Investigating the historic landscape of RSPB Baron’s Haugh
An exciting programme of work planned for this winter 2014-15
At the RSPB Baron’s Haugh nature reserve in Motherwell, we have an exciting programme of Clyde and Avon Valley Landscape Partnership (CAVLP) funded work planned for this winter 2014-15. Over the next few months we are going to be concentrating on making some improvements to the historic designed landscape in part of the reserve. Over the centuries, much of the landscape was planned and developed to provide attractive surroundings to the stately Dalzell House. Some of this has started to disappear; many of the ancient trees in parkland and avenues have died or are on their last legs, the old estate orchard has only a few gnarled veteran fruit trees left and the curling pond has silted up.
There is plenty to do then this winter for RSPB staff and volunteers to begin to recuperate these features, that are not only of historic interest, but add attract plenty of wildlife as well. As part of the project, volunteers spent a day working with RSPB archaeologist Jill Harden, to collect information to help us understand this part of the reserve. Tasks included surveying the ancient trees in the parkland to allow us to best plan how to re-plant the area, and recording old metal parkland fence features (probably Victorian) prior to improving the fencing. A highlight was delving underground with some excavations around the remains of the old curling pond, to understand better how it worked. The discovery of an old sluice and stone lined channel leading from a nearby burn provided vital clues.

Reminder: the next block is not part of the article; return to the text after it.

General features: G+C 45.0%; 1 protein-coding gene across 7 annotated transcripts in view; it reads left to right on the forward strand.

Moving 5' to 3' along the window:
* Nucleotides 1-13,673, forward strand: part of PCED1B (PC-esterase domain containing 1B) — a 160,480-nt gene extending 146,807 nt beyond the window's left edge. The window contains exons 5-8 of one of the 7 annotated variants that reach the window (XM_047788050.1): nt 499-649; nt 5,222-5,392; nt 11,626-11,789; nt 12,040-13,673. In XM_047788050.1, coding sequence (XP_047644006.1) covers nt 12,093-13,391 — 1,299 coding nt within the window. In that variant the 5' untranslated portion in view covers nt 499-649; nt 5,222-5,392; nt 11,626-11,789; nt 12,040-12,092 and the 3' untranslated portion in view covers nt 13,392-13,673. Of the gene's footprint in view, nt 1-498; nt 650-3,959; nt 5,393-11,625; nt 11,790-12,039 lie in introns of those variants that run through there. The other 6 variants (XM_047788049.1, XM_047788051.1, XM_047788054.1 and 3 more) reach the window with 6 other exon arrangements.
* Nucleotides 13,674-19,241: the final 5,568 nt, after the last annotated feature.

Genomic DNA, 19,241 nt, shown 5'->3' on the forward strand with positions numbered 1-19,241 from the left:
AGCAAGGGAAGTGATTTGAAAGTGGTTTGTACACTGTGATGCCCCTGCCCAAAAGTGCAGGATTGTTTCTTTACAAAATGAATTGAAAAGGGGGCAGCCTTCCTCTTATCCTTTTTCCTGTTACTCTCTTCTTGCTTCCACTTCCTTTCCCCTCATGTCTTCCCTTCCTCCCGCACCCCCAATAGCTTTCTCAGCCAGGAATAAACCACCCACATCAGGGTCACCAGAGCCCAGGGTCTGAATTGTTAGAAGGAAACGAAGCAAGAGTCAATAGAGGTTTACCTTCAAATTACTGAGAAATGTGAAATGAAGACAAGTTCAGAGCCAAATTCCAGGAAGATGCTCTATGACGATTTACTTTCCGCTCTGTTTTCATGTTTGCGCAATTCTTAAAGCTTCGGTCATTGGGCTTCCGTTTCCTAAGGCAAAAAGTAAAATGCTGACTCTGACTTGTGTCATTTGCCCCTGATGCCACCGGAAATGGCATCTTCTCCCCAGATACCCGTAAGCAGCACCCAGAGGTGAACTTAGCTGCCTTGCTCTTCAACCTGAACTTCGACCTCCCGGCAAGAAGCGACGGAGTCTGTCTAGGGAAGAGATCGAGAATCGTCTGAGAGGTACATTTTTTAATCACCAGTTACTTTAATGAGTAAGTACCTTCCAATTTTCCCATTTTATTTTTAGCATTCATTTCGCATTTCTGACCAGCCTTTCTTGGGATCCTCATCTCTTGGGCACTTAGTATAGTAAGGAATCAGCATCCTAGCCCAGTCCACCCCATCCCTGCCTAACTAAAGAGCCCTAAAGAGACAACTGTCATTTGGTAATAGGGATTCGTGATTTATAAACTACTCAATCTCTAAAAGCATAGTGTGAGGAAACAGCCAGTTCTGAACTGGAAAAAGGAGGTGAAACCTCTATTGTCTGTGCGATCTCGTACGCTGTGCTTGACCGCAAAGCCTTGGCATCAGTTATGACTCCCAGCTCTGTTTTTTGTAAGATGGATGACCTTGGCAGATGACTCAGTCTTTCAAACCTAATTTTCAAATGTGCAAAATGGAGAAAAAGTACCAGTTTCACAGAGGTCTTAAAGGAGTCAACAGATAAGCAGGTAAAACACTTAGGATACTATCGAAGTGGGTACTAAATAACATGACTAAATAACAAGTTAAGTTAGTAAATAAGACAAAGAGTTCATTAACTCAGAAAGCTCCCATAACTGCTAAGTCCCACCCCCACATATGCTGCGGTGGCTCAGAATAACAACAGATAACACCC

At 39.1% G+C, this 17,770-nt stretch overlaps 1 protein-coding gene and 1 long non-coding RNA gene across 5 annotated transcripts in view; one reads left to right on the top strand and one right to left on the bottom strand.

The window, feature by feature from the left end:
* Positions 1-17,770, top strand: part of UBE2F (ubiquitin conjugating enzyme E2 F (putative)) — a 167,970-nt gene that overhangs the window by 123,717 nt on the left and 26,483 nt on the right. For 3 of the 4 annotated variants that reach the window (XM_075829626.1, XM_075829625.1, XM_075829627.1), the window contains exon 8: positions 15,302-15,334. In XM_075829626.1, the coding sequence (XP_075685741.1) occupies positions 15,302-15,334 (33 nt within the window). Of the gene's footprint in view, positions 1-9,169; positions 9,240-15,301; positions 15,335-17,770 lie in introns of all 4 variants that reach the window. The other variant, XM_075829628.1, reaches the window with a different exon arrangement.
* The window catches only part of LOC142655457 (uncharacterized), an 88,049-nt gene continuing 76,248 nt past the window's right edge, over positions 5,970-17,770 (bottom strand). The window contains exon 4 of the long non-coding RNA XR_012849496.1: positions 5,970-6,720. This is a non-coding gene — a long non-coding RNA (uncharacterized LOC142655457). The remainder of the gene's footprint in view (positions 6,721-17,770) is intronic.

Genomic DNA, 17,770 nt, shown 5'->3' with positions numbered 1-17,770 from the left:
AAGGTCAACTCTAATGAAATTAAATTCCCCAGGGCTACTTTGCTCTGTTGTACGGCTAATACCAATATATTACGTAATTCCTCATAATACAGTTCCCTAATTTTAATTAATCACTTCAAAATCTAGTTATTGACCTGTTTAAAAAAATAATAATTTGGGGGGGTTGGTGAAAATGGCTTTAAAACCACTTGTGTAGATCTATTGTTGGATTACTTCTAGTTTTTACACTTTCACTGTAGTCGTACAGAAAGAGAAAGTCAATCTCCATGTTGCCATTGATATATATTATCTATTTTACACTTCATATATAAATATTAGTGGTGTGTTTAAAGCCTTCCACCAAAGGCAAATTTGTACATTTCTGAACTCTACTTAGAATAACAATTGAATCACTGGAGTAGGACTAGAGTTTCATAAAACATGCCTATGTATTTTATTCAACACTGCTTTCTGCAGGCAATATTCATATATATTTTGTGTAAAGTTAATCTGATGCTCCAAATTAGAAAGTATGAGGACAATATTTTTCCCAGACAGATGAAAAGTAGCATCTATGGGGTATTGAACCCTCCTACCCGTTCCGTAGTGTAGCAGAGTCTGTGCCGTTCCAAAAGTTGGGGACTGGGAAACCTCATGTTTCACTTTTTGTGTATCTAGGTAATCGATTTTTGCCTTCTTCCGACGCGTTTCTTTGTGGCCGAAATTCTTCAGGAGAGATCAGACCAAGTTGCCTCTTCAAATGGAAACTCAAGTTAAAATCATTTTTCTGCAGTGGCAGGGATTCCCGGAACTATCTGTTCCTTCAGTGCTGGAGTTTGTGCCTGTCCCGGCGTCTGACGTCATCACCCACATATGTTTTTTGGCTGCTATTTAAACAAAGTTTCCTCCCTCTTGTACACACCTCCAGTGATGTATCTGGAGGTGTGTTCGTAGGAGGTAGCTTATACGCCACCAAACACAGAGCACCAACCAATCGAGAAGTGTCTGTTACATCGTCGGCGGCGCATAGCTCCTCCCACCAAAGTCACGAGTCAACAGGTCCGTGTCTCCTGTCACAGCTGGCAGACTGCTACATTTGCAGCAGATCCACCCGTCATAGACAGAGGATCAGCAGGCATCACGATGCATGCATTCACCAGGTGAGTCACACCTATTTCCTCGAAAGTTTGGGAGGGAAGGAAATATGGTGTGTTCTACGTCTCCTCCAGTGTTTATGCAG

Just in time for the cold weather setting in, the staff and volunteers can now put their feet up and enjoy a cup of tea in the secure containerised office which was funded through CAVLP. A living roof will be planted on the unit over the coming months, blending it in with its surroundings. Watch this space for updates!